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RE: Residential design in the desert

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Title: Residential design in the desert
Some cities require Soils Reports, Some don't. if it's not required, then we use 1000 psf S.B.P., It's usually 4" slab on grade with #4 bars @ 18"o.c.(Not a structural slab). Footings are normally 15" wide x 18" below grade, with 2#4 T&B, at all bearing walls. for shear walls that aren't bearing walls, we used to use scoop footing which is a thickened footing for the 5/8" AB's. but with the uplift craze that most cities require(even when the shear wall length is more than it's height), we stopped using those and use 12x12 with 1#4 T&B., The slab typically sits on the footing in a 2 pour process.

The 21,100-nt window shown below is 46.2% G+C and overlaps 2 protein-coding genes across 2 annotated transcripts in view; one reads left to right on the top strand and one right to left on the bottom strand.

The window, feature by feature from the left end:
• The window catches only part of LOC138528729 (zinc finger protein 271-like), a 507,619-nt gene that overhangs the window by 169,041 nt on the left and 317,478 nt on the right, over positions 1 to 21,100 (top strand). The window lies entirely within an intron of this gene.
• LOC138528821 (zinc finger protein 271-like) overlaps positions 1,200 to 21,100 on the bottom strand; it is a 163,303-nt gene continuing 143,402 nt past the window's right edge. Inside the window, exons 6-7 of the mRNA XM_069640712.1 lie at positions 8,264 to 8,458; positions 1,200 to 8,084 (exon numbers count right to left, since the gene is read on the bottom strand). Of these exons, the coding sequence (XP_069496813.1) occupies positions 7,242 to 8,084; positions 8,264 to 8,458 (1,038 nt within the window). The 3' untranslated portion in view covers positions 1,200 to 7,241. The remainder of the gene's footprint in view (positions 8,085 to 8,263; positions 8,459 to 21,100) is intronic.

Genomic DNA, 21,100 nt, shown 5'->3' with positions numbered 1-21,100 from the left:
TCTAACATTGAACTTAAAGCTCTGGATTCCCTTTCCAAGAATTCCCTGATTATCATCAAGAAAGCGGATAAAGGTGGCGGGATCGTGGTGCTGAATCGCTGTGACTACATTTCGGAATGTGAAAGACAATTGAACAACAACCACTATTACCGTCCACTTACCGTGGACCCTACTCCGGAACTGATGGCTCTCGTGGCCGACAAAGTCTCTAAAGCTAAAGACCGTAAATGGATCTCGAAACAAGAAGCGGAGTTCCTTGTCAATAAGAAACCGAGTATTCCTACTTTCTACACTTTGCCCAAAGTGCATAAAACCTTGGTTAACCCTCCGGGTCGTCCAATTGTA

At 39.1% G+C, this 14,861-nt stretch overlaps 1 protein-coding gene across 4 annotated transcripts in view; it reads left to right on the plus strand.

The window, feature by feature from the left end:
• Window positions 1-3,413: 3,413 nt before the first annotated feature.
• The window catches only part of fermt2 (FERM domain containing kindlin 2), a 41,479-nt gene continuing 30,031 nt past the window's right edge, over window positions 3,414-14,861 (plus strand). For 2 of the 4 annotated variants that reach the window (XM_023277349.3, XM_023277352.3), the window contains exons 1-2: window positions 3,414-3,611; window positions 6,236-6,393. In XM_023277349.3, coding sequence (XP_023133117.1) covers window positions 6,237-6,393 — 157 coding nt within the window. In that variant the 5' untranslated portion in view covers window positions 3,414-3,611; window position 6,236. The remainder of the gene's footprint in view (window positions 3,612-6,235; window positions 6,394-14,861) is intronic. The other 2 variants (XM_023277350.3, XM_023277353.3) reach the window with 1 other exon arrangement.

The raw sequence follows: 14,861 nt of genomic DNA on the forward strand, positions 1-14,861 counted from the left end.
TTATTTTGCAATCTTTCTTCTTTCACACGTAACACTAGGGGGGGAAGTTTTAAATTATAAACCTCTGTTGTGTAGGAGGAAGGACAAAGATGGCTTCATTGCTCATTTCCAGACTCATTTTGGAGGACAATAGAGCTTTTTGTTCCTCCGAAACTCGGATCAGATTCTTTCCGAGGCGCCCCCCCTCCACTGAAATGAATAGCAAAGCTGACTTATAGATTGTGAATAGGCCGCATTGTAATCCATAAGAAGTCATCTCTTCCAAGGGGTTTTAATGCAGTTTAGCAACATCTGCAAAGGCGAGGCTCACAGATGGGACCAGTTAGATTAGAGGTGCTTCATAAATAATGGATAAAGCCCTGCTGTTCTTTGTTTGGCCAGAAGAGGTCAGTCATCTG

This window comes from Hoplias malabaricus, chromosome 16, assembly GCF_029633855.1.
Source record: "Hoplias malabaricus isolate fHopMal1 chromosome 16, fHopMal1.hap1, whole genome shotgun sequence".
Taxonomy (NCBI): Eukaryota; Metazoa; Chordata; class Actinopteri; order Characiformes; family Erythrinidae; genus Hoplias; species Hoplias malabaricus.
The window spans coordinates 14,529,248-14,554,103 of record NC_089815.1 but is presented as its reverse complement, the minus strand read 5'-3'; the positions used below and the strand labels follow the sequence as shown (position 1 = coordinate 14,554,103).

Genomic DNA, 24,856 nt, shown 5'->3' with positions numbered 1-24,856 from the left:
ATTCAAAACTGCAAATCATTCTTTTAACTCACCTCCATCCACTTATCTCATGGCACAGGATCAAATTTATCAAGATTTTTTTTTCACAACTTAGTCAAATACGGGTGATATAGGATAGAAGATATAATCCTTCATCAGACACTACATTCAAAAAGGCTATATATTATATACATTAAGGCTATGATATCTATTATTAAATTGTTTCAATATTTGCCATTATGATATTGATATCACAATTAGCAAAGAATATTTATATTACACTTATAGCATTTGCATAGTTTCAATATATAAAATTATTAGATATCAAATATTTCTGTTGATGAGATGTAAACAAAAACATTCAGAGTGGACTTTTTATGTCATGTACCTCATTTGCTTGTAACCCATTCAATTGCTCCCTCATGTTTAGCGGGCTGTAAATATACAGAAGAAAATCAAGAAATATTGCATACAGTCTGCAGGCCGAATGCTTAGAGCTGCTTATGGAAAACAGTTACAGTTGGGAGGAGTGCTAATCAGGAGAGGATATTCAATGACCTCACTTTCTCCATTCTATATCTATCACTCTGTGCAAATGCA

-----Original Message-----
From: Gerard Madden, PE [mailto:gmadden(--nospam--at)]
Sent: Tuesday, September 24, 2002 10:07 AM
To: seaint(--nospam--at)
Subject: Residential design in the desert

I will shortly begin my first design of a house located in the desert (so. Cal).

The architect didn’t think that a soils report is typically done since it is in a desert locale. Is that true, I thought for new construction it was required.

I take it that most houses in this region are slab on grade (please correct me if I am wrong). What is common practice in this design? I would take it that you would have turned down/thickened edges to accept the hold-down anchors at the shearwall locations. Do you guys design these as mats or do you just thicken the slabs under the shear/bearing walls to whatever is necessary to get proper embedments? Are post-tensioned slabs common?

Also, if anyone could show me the way to some good references for slab on grade residential I’d appreciate it. I am usually doing traditional spread footing w/ crawlspace or pier & grade beams type foundations for residential.



Santa Clara,CA